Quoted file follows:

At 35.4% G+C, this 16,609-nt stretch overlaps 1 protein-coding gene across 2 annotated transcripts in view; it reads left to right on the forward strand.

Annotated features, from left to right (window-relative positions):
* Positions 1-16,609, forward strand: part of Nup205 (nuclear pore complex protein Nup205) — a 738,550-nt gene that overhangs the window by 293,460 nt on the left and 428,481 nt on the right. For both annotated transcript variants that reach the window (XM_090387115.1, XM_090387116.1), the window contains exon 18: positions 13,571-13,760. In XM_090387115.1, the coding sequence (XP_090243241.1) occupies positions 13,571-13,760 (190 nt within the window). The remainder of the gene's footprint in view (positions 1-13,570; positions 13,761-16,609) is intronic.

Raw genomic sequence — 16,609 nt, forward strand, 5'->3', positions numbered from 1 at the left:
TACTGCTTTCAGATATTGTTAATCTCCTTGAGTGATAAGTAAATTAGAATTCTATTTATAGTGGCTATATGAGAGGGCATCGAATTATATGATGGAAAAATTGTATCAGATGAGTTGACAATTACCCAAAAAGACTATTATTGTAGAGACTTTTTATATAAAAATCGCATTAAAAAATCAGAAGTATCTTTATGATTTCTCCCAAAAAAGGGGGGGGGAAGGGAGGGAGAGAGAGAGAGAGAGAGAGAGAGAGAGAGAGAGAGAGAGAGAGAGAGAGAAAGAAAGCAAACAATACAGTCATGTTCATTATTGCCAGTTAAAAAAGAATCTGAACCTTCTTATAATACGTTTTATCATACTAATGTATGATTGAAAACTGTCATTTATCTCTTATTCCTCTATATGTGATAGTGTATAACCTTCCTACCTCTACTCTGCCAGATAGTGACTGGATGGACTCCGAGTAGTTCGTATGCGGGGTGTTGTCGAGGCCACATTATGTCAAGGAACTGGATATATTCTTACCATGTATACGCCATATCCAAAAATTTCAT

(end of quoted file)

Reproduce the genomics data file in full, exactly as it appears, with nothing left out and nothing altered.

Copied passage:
At 35.4% G+C, this 16,609-nt stretch overlaps 1 protein-coding gene across 2 annotated transcripts in view; it reads left to right on the forward strand.

Annotated features, from left to right (window-relative positions):
* Positions 1-16,609, forward strand: part of Nup205 (nuclear pore complex protein Nup205) — a 738,550-nt gene that overhangs the window by 293,460 nt on the left and 428,481 nt on the right. For both annotated transcript variants that reach the window (XM_090387115.1, XM_090387116.1), the window contains exon 18: positions 13,571-13,760. In XM_090387115.1, the coding sequence (XP_090243241.1) occupies positions 13,571-13,760 (190 nt within the window). The remainder of the gene's footprint in view (positions 1-13,570; positions 13,761-16,609) is intronic.

Raw genomic sequence — 16,609 nt, forward strand, 5'->3', positions numbered from 1 at the left:
TACTGCTTTCAGATATTGTTAATCTCCTTGAGTGATAAGTAAATTAGAATTCTATTTATAGTGGCTATATGAGAGGGCATCGAATTATATGATGGAAAAATTGTATCAGATGAGTTGACAATTACCCAAAAAGACTATTATTGTAGAGACTTTTTATATAAAAATCGCATTAAAAAATCAGAAGTATCTTTATGATTTCTCCCAAAAAAGGGGGGGGGAAGGGAGGGAGAGAGAGAGAGAGAGAGAGAGAGAGAGAGAGAGAGAGAGAGAGAGAGAGAAAGAAAGCAAACAATACAGTCATGTTCATTATTGCCAGTTAAAAAAGAATCTGAACCTTCTTATAATACGTTTTATCATACTAATGTATGATTGAAAACTGTCATTTATCTCTTATTCCTCTATATGTGATAGTGTATAACCTTCCTACCTCTACTCTGCCAGATAGTGACTGGATGGACTCCGAGTAGTTCGTATGCGGGGTGTTGTCGAGGCCACATTATGTCAAGGAACTGGATATATTCTTACCATGTATACGCCATATCCAAAAATTTCAT